Can a Private Investigator Obtain Bank Account Information?
As Private Investigators at Sunset Blvd. Investigations (SBI) we receive numerous requests for asset investigations for a variety of reasons, including ongoing litigation leverage during the course of negotiations, divorce concerns or simply to see if a civil case is worth pursuing.
More often than not, private investigators do not have the legal authority to access information such as bank or investment accounts. There is no comprehensive database of bank accounts in the United States and identifying undisclosed or hidden accounts is not an easy task.
A seasoned private investigator may be able to identify accounts linked to an individual through interviews, public records searches, or other legitimate investigative techniques. Once accounts are identified, legally obtaining specific account information is nearly impossible without a court order or the consent of the account holder.
According to the Association of Certified Fraud Examiners manual, the Right to Financial Privacy Act prohibits financial institutions from disclosing bank records or account information about individual customers to governmental agencies without: 1) the customer’s consent, 2) a court order, 3) subpoena, 4) search warrant, or 5) other formal demand, with limited exceptions.
Even though the statute is limited in scope and only applies to demands specifically by government agencies, most financial institutions will not release information without one of the above listed authorizations. It still remains that the most effective way to acquire bank account information is with the customer’s consent.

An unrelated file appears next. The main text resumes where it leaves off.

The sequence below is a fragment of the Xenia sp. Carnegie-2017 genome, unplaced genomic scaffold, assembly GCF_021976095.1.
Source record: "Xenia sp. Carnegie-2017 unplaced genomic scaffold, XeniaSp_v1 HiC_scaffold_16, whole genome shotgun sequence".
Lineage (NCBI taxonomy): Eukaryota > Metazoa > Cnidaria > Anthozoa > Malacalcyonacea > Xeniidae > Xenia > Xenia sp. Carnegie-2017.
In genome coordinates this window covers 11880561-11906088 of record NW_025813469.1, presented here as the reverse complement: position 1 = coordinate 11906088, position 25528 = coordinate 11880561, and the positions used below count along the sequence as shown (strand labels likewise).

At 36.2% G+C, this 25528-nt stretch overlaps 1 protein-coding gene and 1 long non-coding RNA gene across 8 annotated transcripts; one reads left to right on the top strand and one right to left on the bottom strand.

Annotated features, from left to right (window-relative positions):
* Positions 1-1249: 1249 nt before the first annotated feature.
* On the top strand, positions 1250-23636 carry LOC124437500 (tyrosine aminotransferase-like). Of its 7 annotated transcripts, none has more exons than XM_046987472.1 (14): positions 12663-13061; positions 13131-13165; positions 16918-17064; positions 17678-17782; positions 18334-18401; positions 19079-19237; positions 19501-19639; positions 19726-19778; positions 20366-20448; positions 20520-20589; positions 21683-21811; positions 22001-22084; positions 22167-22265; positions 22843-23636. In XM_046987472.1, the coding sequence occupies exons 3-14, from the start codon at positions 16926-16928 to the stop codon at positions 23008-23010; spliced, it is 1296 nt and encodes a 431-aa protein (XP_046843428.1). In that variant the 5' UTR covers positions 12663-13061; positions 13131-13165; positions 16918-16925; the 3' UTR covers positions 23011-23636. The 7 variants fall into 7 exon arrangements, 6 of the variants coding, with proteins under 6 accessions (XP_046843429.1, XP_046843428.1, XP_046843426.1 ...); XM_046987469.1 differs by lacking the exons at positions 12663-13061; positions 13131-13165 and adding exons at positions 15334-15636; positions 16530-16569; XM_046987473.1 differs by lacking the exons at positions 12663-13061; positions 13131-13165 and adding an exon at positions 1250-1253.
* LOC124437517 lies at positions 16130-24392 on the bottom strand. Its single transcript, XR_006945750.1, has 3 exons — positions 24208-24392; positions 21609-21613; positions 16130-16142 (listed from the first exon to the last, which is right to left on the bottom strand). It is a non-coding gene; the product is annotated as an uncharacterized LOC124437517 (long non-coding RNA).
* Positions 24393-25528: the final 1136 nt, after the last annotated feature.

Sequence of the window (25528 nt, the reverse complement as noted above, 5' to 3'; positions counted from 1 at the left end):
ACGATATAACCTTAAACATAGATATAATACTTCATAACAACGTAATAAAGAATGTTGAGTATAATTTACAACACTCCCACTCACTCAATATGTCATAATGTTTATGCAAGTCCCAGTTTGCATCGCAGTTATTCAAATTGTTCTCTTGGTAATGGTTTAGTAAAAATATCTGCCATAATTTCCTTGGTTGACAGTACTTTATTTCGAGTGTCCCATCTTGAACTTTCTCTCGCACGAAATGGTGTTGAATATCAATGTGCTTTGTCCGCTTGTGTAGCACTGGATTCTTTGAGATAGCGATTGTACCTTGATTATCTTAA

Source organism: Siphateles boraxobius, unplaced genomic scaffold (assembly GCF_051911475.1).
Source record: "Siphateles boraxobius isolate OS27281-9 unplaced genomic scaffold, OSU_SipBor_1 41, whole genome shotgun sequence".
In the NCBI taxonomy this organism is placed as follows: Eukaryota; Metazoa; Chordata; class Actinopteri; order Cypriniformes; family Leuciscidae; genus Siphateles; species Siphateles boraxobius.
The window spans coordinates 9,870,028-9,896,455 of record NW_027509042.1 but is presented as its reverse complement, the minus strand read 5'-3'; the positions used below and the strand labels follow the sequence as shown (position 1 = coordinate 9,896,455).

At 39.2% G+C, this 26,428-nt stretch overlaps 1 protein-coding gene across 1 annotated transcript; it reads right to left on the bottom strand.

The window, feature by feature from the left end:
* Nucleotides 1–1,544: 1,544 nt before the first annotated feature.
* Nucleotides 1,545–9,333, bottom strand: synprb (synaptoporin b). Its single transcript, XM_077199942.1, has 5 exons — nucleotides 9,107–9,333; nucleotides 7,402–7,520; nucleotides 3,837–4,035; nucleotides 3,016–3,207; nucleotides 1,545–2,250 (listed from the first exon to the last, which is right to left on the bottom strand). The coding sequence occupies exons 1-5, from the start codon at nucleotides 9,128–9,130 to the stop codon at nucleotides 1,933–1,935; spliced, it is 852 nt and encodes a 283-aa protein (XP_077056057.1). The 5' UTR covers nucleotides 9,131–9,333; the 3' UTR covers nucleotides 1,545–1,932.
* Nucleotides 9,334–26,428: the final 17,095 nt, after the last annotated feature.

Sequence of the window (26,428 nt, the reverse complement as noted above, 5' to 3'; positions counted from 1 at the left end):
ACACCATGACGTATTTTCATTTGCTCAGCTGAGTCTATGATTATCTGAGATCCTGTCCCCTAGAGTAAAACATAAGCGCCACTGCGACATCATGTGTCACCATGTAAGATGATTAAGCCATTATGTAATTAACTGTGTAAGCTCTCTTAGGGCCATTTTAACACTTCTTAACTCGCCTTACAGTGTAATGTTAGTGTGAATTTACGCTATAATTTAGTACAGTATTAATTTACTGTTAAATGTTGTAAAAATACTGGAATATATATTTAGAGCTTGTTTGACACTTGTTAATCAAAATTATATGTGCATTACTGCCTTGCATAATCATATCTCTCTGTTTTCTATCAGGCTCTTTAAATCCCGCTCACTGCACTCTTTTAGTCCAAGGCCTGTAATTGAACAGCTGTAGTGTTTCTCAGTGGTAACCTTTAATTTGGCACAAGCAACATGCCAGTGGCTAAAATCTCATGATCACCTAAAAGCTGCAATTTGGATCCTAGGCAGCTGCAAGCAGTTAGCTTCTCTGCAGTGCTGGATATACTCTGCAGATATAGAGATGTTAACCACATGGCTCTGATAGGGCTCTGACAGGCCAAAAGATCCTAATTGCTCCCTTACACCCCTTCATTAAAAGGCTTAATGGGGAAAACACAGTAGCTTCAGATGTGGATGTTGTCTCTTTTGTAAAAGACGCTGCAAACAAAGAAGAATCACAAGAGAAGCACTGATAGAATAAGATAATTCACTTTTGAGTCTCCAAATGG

Throughout the United States there are a handful of private investigators and online businesses who claim that they have the ability to obtain bank accounts and other financial information. The fact of the matter remains, that obtaining this information without specific authority is against federal and state statutes.
The most common ways that private investigators obtain bank account information is through an inside source in the banking industry or via pretexting (gaining personal information under false pretenses).
The use of pretexting to obtain financial information is a Federal crime and is protected under the Gramm–Leach–Bliley Act (GLB), also known as the Financial Services Modernization Act of 1999, (Public Law 106–102, 113 Stat. 1338, enacted November 12, 1999).
Subtitle B: Fraudulent Access to Financial Information, codified at 15 U.S.C. §§ 6821–6827: Pretexting (at times referred to as “social engineering”) take place when an individual attempts to gain access to personal, nonpublic information without appropriate authority to do so. This may entail requesting private information while impersonating the account holder by phone, email, or even by “phishing” (i.e., using a deceptive website or email to collect data).
NOTE: The GLB imposed strict penalties for individuals who obtain information about a third-party account through pretext or deceit. Although administration of the Act falls under the jurisdiction of the Federal Trade Commission (FTC) the Act provides for criminal penalties and imprisonment of up to five years.
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- The Professional Background Screening Association (PBSA) https://thepbsa.org/.
- Southern California Fraud Investigators Association
- World Association of Detectives
- California Association of Licensed Investigators
Disclaimer: This blog is for general information purposes only. Nothing on this blog should be taken as legal advice for any individual case or situation. We strongly recommend that people contact an attorney for legal advice relative to this specific area of expertise in the law.
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